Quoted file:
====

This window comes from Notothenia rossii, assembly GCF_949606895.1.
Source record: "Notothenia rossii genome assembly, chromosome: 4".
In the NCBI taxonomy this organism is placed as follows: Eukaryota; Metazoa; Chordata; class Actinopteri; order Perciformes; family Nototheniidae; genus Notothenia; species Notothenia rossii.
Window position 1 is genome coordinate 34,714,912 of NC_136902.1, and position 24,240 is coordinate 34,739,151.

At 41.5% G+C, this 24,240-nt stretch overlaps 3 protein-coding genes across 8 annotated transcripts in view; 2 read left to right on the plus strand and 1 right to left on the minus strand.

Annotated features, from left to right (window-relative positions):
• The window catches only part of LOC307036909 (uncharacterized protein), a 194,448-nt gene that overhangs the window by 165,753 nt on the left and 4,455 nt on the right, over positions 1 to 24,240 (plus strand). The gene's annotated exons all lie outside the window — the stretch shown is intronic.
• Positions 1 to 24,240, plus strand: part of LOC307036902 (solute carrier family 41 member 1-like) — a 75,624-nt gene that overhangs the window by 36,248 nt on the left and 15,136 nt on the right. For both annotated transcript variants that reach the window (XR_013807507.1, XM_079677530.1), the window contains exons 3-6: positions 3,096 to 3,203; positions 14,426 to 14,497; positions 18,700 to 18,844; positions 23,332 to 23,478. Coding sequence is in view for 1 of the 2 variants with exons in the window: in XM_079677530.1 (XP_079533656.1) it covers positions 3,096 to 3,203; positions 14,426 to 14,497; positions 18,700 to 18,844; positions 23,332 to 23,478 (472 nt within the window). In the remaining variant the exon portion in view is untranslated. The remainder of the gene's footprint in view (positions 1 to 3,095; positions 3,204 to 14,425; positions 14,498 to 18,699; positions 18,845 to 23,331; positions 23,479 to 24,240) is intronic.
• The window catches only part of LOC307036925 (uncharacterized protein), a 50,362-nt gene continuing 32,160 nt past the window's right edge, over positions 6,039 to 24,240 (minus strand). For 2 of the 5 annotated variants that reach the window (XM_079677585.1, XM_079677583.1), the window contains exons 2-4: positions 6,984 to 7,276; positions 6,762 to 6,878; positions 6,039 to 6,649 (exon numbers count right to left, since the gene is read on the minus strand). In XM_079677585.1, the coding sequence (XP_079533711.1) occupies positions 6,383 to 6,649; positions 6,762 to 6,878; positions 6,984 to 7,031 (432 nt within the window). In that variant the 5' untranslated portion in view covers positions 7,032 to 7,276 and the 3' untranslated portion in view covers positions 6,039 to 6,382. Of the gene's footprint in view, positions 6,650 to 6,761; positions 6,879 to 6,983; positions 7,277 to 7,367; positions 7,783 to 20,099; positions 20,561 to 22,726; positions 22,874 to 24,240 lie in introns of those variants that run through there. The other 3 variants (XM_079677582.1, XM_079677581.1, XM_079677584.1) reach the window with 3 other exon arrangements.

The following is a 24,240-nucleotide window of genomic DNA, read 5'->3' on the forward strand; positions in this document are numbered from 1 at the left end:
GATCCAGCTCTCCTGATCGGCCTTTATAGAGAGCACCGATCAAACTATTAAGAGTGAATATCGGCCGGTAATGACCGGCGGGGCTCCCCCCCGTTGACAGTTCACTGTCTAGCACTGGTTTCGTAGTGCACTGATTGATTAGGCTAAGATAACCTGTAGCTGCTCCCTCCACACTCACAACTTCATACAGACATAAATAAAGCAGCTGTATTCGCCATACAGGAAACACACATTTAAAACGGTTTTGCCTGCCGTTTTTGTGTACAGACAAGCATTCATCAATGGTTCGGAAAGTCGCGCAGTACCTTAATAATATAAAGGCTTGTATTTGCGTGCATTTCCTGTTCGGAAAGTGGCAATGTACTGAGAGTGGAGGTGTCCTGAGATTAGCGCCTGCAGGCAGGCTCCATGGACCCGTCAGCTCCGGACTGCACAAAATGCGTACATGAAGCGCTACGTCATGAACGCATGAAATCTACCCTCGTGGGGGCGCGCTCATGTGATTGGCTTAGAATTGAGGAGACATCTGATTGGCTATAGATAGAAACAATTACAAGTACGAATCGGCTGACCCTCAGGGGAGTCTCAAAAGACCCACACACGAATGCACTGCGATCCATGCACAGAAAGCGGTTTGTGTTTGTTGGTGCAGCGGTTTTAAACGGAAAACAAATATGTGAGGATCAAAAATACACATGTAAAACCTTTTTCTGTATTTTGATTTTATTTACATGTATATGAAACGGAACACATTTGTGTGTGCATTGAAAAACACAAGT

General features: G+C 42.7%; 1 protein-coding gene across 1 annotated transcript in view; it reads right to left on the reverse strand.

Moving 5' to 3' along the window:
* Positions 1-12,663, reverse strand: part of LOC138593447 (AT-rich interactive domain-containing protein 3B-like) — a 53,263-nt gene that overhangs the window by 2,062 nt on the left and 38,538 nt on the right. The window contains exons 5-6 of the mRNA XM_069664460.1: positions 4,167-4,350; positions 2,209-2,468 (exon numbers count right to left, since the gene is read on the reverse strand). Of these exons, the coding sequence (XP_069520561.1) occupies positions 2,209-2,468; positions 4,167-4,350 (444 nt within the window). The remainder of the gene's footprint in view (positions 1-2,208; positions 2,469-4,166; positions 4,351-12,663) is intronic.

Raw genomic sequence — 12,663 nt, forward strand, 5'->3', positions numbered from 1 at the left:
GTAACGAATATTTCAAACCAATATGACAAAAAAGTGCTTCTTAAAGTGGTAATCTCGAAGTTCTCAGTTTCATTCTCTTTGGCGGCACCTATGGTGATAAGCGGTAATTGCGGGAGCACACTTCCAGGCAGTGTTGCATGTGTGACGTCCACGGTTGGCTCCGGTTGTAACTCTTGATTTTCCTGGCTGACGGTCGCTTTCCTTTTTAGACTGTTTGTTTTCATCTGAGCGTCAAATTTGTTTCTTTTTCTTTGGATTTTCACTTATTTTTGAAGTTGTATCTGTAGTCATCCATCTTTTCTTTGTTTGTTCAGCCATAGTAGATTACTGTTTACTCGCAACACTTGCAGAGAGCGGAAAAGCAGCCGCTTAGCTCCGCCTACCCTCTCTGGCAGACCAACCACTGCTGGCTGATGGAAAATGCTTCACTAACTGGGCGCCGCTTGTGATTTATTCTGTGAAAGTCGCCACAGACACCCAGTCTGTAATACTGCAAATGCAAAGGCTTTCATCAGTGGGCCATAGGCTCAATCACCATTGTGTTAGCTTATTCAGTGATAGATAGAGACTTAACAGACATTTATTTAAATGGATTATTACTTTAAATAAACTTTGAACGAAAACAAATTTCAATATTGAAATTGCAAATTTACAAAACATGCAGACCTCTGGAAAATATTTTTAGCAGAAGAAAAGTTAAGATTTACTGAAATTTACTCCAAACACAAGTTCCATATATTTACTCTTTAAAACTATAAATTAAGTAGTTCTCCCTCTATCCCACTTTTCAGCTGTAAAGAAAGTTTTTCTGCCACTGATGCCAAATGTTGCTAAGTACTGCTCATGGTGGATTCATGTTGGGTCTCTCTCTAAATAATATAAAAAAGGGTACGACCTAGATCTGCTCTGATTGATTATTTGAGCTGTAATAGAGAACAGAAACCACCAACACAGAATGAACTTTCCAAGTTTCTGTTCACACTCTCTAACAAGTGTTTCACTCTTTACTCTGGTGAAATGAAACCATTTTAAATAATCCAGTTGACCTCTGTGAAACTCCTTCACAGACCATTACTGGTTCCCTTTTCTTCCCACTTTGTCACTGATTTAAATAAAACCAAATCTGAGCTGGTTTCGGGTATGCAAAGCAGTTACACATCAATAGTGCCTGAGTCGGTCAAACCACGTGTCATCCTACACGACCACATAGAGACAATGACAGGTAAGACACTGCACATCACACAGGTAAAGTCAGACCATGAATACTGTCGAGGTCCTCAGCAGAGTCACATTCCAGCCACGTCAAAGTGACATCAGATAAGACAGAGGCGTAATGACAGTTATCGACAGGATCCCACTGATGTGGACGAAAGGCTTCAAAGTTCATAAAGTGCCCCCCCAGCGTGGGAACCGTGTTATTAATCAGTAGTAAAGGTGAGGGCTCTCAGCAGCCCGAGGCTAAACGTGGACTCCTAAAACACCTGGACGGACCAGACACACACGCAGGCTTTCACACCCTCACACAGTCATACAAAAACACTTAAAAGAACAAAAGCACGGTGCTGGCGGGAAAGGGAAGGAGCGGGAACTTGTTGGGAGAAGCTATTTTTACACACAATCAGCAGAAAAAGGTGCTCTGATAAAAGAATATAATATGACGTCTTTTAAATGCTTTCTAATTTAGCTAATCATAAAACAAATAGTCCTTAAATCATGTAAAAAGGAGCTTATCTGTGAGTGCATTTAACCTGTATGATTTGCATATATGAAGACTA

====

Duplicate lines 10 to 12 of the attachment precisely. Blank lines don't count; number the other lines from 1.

The following is a 24,240-nucleotide window of genomic DNA, read 5'->3' on the forward strand; positions in this document are numbered from 1 at the left end:
GATCCAGCTCTCCTGATCGGCCTTTATAGAGAGCACCGATCAAACTATTAAGAGTGAATATCGGCCGGTAATGACCGGCGGGGCTCCCCCCCGTTGACAGTTCACTGTCTAGCACTGGTTTCGTAGTGCACTGATTGATTAGGCTAAGATAACCTGTAGCTGCTCCCTCCACACTCACAACTTCATACAGACATAAATAAAGCAGCTGTATTCGCCATACAGGAAACACACATTTAAAACGGTTTTGCCTGCCGTTTTTGTGTACAGACAAGCATTCATCAATGGTTCGGAAAGTCGCGCAGTACCTTAATAATATAAAGGCTTGTATTTGCGTGCATTTCCTGTTCGGAAAGTGGCAATGTACTGAGAGTGGAGGTGTCCTGAGATTAGCGCCTGCAGGCAGGCTCCATGGACCCGTCAGCTCCGGACTGCACAAAATGCGTACATGAAGCGCTACGTCATGAACGCATGAAATCTACCCTCGTGGGGGCGCGCTCATGTGATTGGCTTAGAATTGAGGAGACATCTGATTGGCTATAGATAGAAACAATTACAAGTACGAATCGGCTGACCCTCAGGGGAGTCTCAAAAGACCCACACACGAATGCACTGCGATCCATGCACAGAAAGCGGTTTGTGTTTGTTGGTGCAGCGGTTTTAAACGGAAAACAAATATGTGAGGATCAAAAATACACATGTAAAACCTTTTTCTGTATTTTGATTTTATTTACATGTATATGAAACGGAACACATTTGTGTGTGCATTGAAAAACACAAGT

General features: G+C 42.7%; 1 protein-coding gene across 1 annotated transcript in view; it reads right to left on the reverse strand.